Car horns used to communicate "filthy language"


Originally published at:


I probably would have gotten to about the third letter and been like, “Wait, did I just transmit a B or a C? Ah, screw it.”


this was a thing? brilliant! this trend needs a revival



Not amazing when you think about it…this at the end of WWII…probably the high-water mark for knowledge of morse code.


How far we’ve fallen…

Incidentally, I’m sensing a theme on BB today :thinking:


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Pots and pans used to use morse code too


I have posted about this in several driving-related topics. What is the point of requiring a horn as a “signal device” if nobody actually communicates any information with it? It’s like replacing every word in your vocabulary with “grunt”, and insisting that context needs to provide all of the meaning. It is insanely lazy. If states are going to license people to operate vehicles, and expect them to “signal” each other, then they need to know some kind of code.


If you happen to visit Mexico, please refrain from honking “shave and a haircut” as the tune has considerably dirtier lyrics there.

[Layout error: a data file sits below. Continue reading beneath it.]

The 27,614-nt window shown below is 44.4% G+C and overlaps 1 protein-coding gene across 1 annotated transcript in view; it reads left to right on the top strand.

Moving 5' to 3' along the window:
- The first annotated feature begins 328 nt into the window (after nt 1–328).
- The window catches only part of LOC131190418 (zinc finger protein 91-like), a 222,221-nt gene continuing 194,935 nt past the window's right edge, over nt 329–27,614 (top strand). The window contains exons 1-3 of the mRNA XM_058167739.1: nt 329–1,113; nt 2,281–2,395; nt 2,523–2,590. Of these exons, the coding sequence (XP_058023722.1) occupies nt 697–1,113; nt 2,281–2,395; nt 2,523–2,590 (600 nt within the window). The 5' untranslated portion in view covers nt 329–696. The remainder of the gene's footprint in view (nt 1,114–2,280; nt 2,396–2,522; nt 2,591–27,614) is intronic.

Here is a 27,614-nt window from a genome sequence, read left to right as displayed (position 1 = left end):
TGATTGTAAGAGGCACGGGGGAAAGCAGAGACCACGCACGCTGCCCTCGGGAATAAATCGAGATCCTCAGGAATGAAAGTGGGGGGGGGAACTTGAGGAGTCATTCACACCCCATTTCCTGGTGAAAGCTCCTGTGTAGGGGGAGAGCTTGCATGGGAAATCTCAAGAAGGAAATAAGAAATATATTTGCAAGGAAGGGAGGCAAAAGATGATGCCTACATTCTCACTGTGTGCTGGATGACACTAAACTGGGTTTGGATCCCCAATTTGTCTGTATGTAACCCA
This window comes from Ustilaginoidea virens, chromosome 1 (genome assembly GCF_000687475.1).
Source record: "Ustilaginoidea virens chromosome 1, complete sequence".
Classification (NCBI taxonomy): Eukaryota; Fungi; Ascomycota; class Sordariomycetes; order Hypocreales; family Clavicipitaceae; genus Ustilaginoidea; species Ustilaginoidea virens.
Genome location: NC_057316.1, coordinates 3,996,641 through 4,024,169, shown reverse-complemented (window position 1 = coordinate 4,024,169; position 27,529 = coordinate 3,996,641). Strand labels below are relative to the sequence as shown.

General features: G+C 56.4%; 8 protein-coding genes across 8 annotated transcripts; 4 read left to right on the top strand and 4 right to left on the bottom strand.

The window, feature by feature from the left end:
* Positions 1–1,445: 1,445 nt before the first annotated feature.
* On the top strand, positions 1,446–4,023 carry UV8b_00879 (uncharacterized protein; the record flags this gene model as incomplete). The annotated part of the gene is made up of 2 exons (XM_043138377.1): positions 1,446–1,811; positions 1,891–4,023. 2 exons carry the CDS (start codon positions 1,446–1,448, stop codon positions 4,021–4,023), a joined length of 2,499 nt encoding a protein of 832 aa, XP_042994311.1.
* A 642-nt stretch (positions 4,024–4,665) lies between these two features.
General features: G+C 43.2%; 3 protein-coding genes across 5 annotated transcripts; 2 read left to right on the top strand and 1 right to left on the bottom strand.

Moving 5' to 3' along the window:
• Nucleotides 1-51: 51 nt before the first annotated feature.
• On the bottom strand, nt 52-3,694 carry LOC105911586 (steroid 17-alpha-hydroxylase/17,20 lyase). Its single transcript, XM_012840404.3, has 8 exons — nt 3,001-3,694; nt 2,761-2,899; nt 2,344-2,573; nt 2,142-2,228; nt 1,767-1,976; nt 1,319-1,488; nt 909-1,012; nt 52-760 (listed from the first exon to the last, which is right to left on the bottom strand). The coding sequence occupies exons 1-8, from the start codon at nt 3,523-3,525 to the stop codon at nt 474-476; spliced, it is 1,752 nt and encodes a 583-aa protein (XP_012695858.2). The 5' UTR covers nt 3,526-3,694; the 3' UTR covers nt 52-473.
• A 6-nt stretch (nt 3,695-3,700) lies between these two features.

it’s a generic “attention!” signal, I don’t see the huge issue with it. many drivers are already overstrained - an additional layer of complex acoustic informations seems to be unhelpful


Shirley you cannot be serious.


If they’ve left their turn signal on, honk the tune to "Twinkle Twinkle Little Star."
If they have a headlight out, honk the tune to "Baa Baa Black Sheep."
If you think they need to go back to Driving School, honk the tune to “The Alphabet Song.”


had to look this one up :upside_down:

I guess “shave and a haircut” is dying out as an anglophone meme anyway. people my age and younger have to be taught what a “bit” is, anyway. But cursing some jerk who cuts you off and their mother in the most severe way? that’s a meme with staying power. What with the hispanic population ceasing to be a minority in the US, I’m predicting the meaning will flip for the whole culture in short order.


Still trying to figure out the proper way to read “used” in the headline because both ways work!

Is it “used” as in they are used in order to do something or “used to” as in they used to do it in the past but don’t anymore?! Ahhhhh!


Even in the US, some find it offensive.


But they love this one.


What does the tune to “Driving in my car” suggest?


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One short beep: I am locked now.
Two short beeps: I am unlocked now. Hey, did you see that pedestrian jump? Hilarious!
Series of short beeps: Help, I’m being stolen!
One long beep: Fuck you!!